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Healthy Habits: How-Tos

How to Sleep Better

Having trouble getting a good night’s sleep? Our sleep expert, Dr. Ana Krieger, show you how to sleep better tonight.

If you snooze, you literally lose, says Dr. Ana Krieger, medical director of the Weill Cornell Center for Sleep Medicine. Once the alarm disrupts your sleep, the quality plummets, and it no longer pays to stay in bed. To sleep better, place your alarm clock more than an arm’s length away so you have to get out of bed to turn it off. Or consider Clocky, a cute alarm that literally rolls away from you if you try to hit the snooze button too many times.

Brush your teeth earlier.
Good oral hygiene is essential for healthy teeth. But brushing and flossing right before you turn in to sleep can be overly stimulating. Instead, perform your nightly oral care ritual right after dinner. Bonus: You won’t be too tired and tempted to blow off brushing.

Watch your beverages.
According to the National Sleep Foundation, half of the caffeine in your midafternoon cup of coffee is still in your body a full six hours later -- just when you’re trying to wind down. Also on the list of top sleep-stoppers: nicotine and alcohol. Booze will make you drowsy, but the quality of your sleep will suffer once the effects wear off.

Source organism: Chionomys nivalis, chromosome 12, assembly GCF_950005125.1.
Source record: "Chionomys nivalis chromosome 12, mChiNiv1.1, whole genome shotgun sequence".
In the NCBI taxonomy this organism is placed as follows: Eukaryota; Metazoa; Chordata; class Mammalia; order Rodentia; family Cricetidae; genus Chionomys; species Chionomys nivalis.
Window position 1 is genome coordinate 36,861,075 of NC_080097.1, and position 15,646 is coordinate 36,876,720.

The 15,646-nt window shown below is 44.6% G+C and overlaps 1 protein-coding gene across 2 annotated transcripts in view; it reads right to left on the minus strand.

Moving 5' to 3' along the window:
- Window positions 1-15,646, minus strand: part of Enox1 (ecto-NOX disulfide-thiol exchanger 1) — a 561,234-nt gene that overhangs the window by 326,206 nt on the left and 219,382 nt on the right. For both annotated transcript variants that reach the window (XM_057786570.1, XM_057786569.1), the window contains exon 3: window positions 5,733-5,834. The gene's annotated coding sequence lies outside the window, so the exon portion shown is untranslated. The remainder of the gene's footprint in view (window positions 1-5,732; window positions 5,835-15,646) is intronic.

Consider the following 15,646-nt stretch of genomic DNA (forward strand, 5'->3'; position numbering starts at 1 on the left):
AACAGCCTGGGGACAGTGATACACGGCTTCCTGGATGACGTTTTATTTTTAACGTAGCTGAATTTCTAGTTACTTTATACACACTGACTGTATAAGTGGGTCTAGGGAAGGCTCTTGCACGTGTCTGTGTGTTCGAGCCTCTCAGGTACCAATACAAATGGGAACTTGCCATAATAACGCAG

Resist the late-night urge.
Sure, it’s fun to stay up all night on Saturday, whether it’s because you’re caught up in a really good book or you’re just out with your friends. But even if you sleep in on Sunday, you’ll still be paying the price on Monday morning. Unfortunately, you can’t bank extra sleep. In fact, deviating from your regular bedtime by more than an hour can lead to daytime drowsiness, says Krieger.

Create some quiet.
If honking cars or a snoring partner keeps you from getting a good night’s sleep, invest in some earplugs. Those that mold to your ear -- such as Mighty Plugs -- will effectively block out most of the noise, but you’ll still be able to hear your alarm clock. Or, consider using a white noise machine, such as Marpac’s Sound Conditioner Sound Screen, which masks outside noise with the soothing sound of rushing air.

Do nothing before bed.
Updating your Facebook profile or responding to emails is not the optimal way to wind down. In fact, besides keeping your mind active, evidence shows that the light from computer and phone screens can interfere with the production of melatonin, a hormone that helps you sleep. So shut off your devices and get some shut-eye!

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